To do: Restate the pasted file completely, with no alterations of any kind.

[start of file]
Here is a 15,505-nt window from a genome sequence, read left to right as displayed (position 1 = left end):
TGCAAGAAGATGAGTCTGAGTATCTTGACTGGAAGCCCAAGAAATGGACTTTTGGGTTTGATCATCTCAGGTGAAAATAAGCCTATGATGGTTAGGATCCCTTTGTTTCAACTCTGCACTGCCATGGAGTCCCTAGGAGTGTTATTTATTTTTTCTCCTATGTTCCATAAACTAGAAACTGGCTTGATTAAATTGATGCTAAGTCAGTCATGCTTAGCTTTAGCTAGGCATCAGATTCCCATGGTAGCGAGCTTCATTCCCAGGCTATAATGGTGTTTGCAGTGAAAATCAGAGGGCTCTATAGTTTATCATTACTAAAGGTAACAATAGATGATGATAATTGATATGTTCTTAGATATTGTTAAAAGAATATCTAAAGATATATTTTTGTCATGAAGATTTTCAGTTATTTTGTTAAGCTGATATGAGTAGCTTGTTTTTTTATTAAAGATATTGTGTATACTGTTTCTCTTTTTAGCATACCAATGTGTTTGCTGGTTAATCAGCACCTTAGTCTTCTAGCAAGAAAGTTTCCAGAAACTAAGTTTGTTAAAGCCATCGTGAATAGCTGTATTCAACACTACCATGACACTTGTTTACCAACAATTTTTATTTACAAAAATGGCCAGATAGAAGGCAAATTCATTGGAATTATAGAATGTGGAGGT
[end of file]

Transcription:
Here is a 15,505-nt window from a genome sequence, read left to right as displayed (position 1 = left end):
TGCAAGAAGATGAGTCTGAGTATCTTGACTGGAAGCCCAAGAAATGGACTTTTGGGTTTGATCATCTCAGGTGAAAATAAGCCTATGATGGTTAGGATCCCTTTGTTTCAACTCTGCACTGCCATGGAGTCCCTAGGAGTGTTATTTATTTTTTCTCCTATGTTCCATAAACTAGAAACTGGCTTGATTAAATTGATGCTAAGTCAGTCATGCTTAGCTTTAGCTAGGCATCAGATTCCCATGGTAGCGAGCTTCATTCCCAGGCTATAATGGTGTTTGCAGTGAAAATCAGAGGGCTCTATAGTTTATCATTACTAAAGGTAACAATAGATGATGATAATTGATATGTTCTTAGATATTGTTAAAAGAATATCTAAAGATATATTTTTGTCATGAAGATTTTCAGTTATTTTGTTAAGCTGATATGAGTAGCTTGTTTTTTTATTAAAGATATTGTGTATACTGTTTCTCTTTTTAGCATACCAATGTGTTTGCTGGTTAATCAGCACCTTAGTCTTCTAGCAAGAAAGTTTCCAGAAACTAAGTTTGTTAAAGCCATCGTGAATAGCTGTATTCAACACTACCATGACACTTGTTTACCAACAATTTTTATTTACAAAAATGGCCAGATAGAAGGCAAATTCATTGGAATTATAGAATGTGGAGGT